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British PM raised ‘strong concerns’ over Chinese interference after parliament employee arrested

UK Prime Minister Rishi Sunak said he raised his “very strong concerns” to China’s premier regarding potential Chinese interference in British democracy after a parliament employee was arrested on suspicion of spying for China.

Speaking to journalists at the G20 summit in New Delhi on Sunday, Sunak said he used a meeting with Chinese Premier Li Qiang to raise several concerns including over “any interference in our parliamentary democracy.”

This comes after two men were arrested under the UK’s Official Secrets Act amid reports that a parliamentary researcher with alleged links to senior Conservative Party politicians including security minister Tom Tugendhat was arrested on suspicion of spying for Beijing.

UK newspaper, The Sunday Times broke the story on Sunday, reporting that the researcher was arrested alongside another man on March 13.

According to a statement from London’s Metropolitan Police, police arrested a man in his 30s in Oxfordshire, southern England, and a man in his 20s in Edinburgh, Scotland.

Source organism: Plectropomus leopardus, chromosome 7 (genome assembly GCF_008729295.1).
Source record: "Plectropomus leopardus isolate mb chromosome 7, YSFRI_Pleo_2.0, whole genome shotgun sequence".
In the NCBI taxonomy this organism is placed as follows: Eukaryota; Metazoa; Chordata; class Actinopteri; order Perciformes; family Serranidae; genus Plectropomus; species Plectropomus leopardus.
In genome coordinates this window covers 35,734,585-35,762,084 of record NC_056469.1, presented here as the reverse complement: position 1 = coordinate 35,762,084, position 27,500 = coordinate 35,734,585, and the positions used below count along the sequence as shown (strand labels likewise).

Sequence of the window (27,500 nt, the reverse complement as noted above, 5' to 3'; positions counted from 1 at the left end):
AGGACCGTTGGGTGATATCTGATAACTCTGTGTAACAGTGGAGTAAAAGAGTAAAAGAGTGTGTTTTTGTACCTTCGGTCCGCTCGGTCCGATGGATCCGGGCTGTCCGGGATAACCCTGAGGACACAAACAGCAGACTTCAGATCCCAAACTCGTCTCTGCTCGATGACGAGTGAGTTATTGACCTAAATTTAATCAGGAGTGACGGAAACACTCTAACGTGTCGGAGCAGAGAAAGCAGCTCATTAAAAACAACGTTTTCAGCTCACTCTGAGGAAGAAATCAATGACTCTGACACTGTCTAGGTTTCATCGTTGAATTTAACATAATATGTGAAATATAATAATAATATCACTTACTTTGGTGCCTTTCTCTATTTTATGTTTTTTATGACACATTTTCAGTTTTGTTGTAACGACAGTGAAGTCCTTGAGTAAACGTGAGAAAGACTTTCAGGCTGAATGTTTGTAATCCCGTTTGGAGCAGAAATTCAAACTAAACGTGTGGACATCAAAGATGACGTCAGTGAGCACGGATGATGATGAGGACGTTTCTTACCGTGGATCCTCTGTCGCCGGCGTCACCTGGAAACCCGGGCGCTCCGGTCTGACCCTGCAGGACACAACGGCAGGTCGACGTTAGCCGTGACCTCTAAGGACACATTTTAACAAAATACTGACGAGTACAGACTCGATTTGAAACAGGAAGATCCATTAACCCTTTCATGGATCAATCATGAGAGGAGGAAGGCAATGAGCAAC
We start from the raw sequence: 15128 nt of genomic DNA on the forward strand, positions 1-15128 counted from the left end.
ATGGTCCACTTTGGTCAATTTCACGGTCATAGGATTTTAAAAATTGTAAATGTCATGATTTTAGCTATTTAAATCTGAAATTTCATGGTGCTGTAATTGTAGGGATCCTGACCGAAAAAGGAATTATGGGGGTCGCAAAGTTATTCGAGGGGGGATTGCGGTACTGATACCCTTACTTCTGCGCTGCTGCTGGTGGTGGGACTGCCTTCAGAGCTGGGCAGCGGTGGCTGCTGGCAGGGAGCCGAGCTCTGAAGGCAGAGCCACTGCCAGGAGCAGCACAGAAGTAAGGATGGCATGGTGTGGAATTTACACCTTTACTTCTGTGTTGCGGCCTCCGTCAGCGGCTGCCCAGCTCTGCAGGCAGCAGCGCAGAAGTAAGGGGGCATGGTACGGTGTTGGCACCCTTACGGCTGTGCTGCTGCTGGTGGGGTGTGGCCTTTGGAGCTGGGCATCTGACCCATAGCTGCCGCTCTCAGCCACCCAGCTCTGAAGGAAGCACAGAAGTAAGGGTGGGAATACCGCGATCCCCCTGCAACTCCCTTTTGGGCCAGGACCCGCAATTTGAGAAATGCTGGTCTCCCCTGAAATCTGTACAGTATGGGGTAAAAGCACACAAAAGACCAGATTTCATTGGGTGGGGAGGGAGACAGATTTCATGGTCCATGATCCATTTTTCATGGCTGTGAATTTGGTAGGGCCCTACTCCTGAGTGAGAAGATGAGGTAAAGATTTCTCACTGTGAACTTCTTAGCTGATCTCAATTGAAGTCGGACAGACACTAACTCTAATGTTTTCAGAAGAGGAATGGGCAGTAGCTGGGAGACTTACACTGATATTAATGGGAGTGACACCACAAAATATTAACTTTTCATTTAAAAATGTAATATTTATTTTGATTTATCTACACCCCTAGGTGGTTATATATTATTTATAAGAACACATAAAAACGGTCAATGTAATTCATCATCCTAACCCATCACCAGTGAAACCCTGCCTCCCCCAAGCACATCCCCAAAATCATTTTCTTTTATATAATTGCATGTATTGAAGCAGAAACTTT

“The investigation is being carried out by officers from the Met’s Counter Terrorism Command, which has responsibility for investigations relating to allegations of Official Secrets Act and espionage-related offences,” the statement said.

After being brought to a police station in south London, the two men were released on police bail until a date in early October, according to the statement.

China’s embassy in London denied the spying accusations.

“The claim that China is suspected of ‘stealing British intelligence’ is completely fabricated and nothing but malicious slander,” a spokesperson said in a statement.

“We firmly oppose it and urge relevant parties in the UK to stop their anti-China political manipulation and stop putting on such self-staged political farce,” the statement added.

According to the Sunday Times reporting, the arrested parliamentary researcher was also linked to the chairperson of the British government’s foreign affairs committee, Alicia Kearns.

Posting on Saturday on X, formerly known as Twitter, Kearns declined to comment on the alleged ties, remarking: “While I recognise the public interest, we all have a duty to ensure any work of the authorities is not jeopardised.”

A cross party group focused on relations with China, the Inter-Parliamentary Alliance on China (IPAC) said in a statement on Saturday on X that it was “appalled at reports of the infiltration of the UK Parliament by someone allegedly acting on behalf of the People’s Republic of China.”

“It is for authorities to reveal the name of the person accused, and IPAC is united in hoping that justice is done expeditiously,” the alliance continued.

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